Cheap booze. Flying eshpots. Lack of sleep. Endless spin. Lying pols.
Just a few of the snares lying in wait for the reporters who covered the 1972 presidential election. Traveling with the press pack from the June primaries to the big night in November, Rolling Stone reporter Timothy Crouse hopscotched the country with both the Nixon and McGovern campaigns and witnessed the birth of modern campaign journalism. The Boys on the Bus is the raucous story of how American news got to be what it is today. With its verve, wit, and psychological acumen, it is a classic of American reporting.
“All the secrets . . . the definitive story.”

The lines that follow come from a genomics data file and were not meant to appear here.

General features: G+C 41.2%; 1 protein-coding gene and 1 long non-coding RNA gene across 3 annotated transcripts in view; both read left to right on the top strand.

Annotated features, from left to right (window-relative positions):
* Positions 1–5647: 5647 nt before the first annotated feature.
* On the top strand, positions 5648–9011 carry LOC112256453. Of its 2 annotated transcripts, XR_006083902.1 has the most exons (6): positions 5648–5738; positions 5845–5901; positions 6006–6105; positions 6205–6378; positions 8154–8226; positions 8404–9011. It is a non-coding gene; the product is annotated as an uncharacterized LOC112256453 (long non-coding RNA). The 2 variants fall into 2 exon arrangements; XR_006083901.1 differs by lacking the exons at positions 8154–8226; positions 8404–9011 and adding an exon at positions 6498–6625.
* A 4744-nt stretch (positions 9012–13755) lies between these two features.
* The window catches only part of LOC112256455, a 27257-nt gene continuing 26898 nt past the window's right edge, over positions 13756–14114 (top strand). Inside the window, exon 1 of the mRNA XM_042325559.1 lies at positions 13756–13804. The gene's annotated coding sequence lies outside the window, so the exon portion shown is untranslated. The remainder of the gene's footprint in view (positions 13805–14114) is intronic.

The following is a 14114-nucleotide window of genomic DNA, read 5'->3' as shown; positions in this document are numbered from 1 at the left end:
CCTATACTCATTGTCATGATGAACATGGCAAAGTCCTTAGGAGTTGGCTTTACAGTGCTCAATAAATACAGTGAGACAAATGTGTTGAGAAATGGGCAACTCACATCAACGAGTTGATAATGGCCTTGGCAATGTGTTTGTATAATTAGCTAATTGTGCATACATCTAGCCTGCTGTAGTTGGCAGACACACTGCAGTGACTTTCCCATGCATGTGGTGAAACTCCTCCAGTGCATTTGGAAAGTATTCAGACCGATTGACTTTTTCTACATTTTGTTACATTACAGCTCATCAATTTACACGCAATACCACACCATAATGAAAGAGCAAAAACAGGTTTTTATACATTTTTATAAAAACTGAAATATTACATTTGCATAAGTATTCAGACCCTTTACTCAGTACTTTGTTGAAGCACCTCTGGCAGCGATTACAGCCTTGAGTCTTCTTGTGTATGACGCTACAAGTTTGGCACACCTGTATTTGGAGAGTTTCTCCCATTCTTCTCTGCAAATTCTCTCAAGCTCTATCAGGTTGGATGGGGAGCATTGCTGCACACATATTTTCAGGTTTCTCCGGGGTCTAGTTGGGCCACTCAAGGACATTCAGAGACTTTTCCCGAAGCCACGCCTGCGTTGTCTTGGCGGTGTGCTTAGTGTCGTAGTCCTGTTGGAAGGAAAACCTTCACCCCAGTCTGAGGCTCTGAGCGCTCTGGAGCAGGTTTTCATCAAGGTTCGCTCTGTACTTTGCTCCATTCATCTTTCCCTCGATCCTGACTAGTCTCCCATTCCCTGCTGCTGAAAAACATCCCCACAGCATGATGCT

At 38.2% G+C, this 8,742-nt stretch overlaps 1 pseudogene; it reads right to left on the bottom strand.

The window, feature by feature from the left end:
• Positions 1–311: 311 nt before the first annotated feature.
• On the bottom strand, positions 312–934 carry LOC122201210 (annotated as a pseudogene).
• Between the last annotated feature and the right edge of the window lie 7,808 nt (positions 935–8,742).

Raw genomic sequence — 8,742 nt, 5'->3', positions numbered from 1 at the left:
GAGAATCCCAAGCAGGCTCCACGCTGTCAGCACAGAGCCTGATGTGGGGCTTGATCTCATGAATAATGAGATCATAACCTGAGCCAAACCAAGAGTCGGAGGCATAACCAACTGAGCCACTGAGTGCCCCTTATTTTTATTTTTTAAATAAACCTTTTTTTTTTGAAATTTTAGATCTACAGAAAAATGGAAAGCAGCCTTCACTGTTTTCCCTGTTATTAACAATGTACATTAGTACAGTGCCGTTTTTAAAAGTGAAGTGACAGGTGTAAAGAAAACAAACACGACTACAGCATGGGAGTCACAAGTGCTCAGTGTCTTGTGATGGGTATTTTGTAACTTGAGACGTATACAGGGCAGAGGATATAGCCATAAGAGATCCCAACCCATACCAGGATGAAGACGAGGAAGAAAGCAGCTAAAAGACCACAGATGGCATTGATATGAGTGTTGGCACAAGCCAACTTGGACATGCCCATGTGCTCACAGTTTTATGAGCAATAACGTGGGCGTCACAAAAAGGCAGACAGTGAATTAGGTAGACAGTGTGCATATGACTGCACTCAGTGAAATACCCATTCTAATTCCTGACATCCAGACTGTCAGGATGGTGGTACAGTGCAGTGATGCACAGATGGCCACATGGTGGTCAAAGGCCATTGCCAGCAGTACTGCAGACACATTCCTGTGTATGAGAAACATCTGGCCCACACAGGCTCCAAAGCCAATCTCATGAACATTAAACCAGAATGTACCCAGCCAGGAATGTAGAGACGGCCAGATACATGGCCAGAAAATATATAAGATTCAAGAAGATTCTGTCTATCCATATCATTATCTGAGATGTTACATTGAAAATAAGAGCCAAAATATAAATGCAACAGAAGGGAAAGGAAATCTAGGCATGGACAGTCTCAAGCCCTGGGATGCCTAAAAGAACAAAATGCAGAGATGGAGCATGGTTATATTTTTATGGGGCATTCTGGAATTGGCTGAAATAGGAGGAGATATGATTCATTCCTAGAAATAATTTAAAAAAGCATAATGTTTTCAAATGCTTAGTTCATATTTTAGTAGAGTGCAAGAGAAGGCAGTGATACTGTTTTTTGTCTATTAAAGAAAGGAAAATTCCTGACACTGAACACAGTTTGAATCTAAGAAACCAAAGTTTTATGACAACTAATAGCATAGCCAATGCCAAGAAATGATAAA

—The Washington Post
“Provokes, perplexes, illuminates and amuses.”
“An extremely insightful and provocative book.”
“Crouse takes a big bite out of the hand that
feeds news to America——a mean, funny,
absolutely honest book!”
—Hunter S. Thompson
“Marvelously entertaining . . . There is no better way to
find out just how the news . . . reaches us.”
—The Boston Globe